It’s been over three months since I’ve posted here, but I’m required by law to post my top 10 movies of the year, so here I am. As always, there are a few likely contenders I haven’t had the chance to see yet, most notably Zero Dark Thirty, Django Unchained, and Not Fade Away. With that disclaimer out of the way, here’s what I liked this year:
1. Killing Them Softly — Andrew Dominik’s extremely faithful adaptation of the great Boston crime writer George V. Higgins’ novel Cogan’s Trade pressed all my buttons: crackling, hard-boiled dialogue; rough-and-tumble character actors; eyeball-peeling bursts of violence; and overall air of end-times-of-America rot.
2. Beasts of the Southern Wild — A sort of post-apocalyptic hick flick, Behn Zeitlin’s Katrina allegory is one of the most original indies in years, and features a real find in 8-year-old Quvenzhané Wallis as Hushpuppy, the young girl who must help her ailing father escape both floodwaters and mythical creatures.
3. Holy Motors — I can’t say I loved every moment of Leos Carax’s delirious ode to cinema, but the best parts stuck with me more than any other movie this year. Denis Levant gives a remarkable, chameleonic performance (even if we see a bit more of him than I would have preferred), and the accordion sequence is my most-played YouTube clip of the year.
4. Killer Joe — William Friedkin does a Coen-style Texas neo-noir – except much kinkier than the Coens. Matthew McConaughey oozes good ol’ boy menace, one crazy squirmeriffic scene near the end pushes it into Blue Velvet territory, and the ending is probably 5000% too over the top, but what the hell.
5. Argo — It’s not that Ben Affleck is some kind of visionary director, but I watch his movies and wonder why Hollywood isn’t turning out 30 movies a year as good as his. How hard is it to make a smart, well-written, well-made thriller packed with great actors? The last act is a little too overloaded with narrow escapes, but I’ll allow it.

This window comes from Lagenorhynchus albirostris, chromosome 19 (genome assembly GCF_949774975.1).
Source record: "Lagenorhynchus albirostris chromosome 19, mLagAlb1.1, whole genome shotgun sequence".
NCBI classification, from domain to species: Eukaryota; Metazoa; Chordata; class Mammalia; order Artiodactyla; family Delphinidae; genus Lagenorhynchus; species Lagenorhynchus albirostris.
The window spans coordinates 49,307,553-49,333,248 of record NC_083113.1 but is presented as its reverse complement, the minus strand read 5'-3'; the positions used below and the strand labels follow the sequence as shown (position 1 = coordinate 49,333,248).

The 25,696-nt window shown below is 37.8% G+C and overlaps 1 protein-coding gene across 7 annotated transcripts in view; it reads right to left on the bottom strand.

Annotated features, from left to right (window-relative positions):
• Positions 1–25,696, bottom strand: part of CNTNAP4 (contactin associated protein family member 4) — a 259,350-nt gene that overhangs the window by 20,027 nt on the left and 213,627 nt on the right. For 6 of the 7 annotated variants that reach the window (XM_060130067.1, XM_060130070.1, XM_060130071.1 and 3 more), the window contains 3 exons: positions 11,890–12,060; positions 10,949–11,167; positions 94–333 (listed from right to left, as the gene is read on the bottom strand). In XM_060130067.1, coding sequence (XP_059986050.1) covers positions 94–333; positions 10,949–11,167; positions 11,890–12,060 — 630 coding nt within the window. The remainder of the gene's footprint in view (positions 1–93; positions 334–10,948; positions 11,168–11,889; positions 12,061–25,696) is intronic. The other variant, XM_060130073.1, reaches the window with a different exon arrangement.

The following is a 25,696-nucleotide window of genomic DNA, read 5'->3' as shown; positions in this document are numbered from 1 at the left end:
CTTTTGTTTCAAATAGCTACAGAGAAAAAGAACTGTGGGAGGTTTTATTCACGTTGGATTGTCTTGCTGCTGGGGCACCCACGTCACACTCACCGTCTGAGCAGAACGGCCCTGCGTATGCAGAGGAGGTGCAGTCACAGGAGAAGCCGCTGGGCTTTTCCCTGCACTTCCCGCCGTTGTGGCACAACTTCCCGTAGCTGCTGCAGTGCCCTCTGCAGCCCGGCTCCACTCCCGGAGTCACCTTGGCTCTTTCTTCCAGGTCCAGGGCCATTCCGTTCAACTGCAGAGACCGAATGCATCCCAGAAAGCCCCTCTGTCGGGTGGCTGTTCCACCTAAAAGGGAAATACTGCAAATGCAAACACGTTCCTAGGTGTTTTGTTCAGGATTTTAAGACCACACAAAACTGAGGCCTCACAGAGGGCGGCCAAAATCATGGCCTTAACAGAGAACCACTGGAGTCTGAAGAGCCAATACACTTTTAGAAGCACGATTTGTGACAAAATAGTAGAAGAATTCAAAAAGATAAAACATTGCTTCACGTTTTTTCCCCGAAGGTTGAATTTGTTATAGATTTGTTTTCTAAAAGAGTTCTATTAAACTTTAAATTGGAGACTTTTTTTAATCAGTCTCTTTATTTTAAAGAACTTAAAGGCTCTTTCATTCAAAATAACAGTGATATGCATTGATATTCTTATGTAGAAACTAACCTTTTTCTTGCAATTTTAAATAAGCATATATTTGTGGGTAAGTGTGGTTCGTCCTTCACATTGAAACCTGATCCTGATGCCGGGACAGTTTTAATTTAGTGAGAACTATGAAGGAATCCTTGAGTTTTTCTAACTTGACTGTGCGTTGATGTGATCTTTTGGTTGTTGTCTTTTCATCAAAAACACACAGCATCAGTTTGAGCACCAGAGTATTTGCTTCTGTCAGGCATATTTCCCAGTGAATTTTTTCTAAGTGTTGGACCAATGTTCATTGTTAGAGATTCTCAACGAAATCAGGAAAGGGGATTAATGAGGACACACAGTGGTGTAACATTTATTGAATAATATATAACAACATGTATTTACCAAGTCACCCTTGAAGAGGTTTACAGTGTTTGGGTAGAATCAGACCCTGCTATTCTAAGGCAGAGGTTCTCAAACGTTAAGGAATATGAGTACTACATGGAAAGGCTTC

6. The Master — The narrative is a bit too oblique at times, but it’s a visual feast (particularly in 70mm, which is a type of ancient technology known as “film’), Paul Thomas Anderson’s direction sustains the momentum from scene to scene, and Joaquin Phoenix is just phenomenal—one of those rare performances that’s imagined down to the last molecule.
7. Paul Williams Still Alive — The ubiquitous ‘70s presence is indeed still alive, and Paul Kessler’s compassionate, uncondescending, and ultimately exhilarating film reclaims Williams from the scrap heap of pop culture punchlines.
8. The Dark Knight Rises — The story may not make a lot of sense, but as far as propulsive, doom-laden, large-scale action movies go, this is about as good as it gets. Anne Hathaway makes a surprisingly great Catwoman.
9. Looper — Some future revised edition of my book If You Like The Terminator will have to include Rian Johnson’s outstanding time-travel movie. Although it draws on Terminator and Back to the Future, Looper creates an intricate, richly imagined universe of its own. Plenty of twists of the good kind—not arbitrary, but inevitable-in-retrospect—but a strong emotional component as well.
10. Bernie — Richard Linklater and Jack Black re-teamed for this offbeat true crime story, both an amusing caricature of East Texas life and a darkly comic exploration of the true meaning of justice.
10 Honorable Mentions
Sun Don’t Shine
Searching for Sugar Man
Oslo, August 31
Once Upon a Time in Anatolia
Beyond the Black Rainbow
The Loneliest Planet
The American Scream